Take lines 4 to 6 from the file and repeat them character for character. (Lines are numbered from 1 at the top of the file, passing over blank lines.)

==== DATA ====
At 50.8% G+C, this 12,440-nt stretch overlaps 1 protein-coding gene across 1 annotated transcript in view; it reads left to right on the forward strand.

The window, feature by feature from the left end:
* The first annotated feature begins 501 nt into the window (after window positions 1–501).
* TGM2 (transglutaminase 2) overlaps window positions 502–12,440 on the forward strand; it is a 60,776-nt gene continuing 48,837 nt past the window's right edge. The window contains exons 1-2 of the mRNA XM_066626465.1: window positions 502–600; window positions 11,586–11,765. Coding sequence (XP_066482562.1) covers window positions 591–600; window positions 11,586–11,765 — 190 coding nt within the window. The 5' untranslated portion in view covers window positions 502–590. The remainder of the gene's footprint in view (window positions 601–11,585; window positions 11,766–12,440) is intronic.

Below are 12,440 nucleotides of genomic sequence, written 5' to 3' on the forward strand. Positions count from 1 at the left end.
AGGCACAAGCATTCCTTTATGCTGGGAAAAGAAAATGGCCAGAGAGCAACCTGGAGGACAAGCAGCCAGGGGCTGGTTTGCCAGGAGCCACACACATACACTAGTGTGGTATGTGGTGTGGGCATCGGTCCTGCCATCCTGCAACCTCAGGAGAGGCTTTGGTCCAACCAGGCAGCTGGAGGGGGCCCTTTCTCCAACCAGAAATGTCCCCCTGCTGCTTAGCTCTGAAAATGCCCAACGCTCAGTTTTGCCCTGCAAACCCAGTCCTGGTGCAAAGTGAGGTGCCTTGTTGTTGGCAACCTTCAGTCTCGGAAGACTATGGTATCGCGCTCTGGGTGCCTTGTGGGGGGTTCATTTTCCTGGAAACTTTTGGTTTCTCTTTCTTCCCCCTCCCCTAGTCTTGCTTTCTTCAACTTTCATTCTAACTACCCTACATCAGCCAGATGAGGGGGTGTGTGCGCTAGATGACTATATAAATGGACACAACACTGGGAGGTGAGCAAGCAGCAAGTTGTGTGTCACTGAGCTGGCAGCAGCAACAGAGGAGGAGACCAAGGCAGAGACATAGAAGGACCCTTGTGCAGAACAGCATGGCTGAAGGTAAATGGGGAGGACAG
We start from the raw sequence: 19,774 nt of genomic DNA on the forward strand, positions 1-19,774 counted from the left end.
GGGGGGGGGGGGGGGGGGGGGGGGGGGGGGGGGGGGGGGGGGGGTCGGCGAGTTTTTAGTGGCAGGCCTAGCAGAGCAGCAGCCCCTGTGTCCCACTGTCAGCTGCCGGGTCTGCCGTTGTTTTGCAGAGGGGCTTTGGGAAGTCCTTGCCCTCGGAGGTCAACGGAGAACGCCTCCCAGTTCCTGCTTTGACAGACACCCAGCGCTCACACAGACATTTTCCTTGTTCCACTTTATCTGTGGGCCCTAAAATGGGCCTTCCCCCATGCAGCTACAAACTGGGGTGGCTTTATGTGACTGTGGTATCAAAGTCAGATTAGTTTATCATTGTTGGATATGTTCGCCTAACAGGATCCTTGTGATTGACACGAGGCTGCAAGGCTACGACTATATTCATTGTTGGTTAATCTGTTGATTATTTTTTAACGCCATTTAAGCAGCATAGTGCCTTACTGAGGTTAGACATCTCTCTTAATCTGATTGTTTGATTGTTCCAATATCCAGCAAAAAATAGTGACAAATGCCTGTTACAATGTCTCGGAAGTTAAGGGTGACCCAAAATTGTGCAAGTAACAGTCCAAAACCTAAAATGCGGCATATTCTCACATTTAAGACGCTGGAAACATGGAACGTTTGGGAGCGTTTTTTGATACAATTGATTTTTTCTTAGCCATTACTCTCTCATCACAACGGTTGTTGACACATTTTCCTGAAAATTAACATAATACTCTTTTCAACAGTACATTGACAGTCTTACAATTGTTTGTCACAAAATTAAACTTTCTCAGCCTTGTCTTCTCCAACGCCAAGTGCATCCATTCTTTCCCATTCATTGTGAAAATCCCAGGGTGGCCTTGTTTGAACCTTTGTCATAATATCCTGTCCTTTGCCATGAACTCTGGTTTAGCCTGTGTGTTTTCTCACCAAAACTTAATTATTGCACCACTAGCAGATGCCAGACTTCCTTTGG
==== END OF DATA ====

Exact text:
* TGM2 (transglutaminase 2) overlaps window positions 502–12,440 on the forward strand; it is a 60,776-nt gene continuing 48,837 nt past the window's right edge. The window contains exons 1-2 of the mRNA XM_066626465.1: window positions 502–600; window positions 11,586–11,765. Coding sequence (XP_066482562.1) covers window positions 591–600; window positions 11,586–11,765 — 190 coding nt within the window. The 5' untranslated portion in view covers window positions 502–590. The remainder of the gene's footprint in view (window positions 601–11,585; window positions 11,766–12,440) is intronic.

Below are 12,440 nucleotides of genomic sequence, written 5' to 3' on the forward strand. Positions count from 1 at the left end.
AGGCACAAGCATTCCTTTATGCTGGGAAAAGAAAATGGCCAGAGAGCAACCTGGAGGACAAGCAGCCAGGGGCTGGTTTGCCAGGAGCCACACACATACACTAGTGTGGTATGTGGTGTGGGCATCGGTCCTGCCATCCTGCAACCTCAGGAGAGGCTTTGGTCCAACCAGGCAGCTGGAGGGGGCCCTTTCTCCAACCAGAAATGTCCCCCTGCTGCTTAGCTCTGAAAATGCCCAACGCTCAGTTTTGCCCTGCAAACCCAGTCCTGGTGCAAAGTGAGGTGCCTTGTTGTTGGCAACCTTCAGTCTCGGAAGACTATGGTATCGCGCTCTGGGTGCCTTGTGGGGGGTTCATTTTCCTGGAAACTTTTGGTTTCTCTTTCTTCCCCCTCCCCTAGTCTTGCTTTCTTCAACTTTCATTCTAACTACCCTACATCAGCCAGATGAGGGGGTGTGTGCGCTAGATGACTATATAAATGGACACAACACTGGGAGGTGAGCAAGCAGCAAGTTGTGTGTCACTGAGCTGGCAGCAGCAACAGAGGAGGAGACCAAGGCAGAGACATAGAAGGACCCTTGTGCAGAACAGCATGGCTGAAGGTAAATGGGGAGGACAG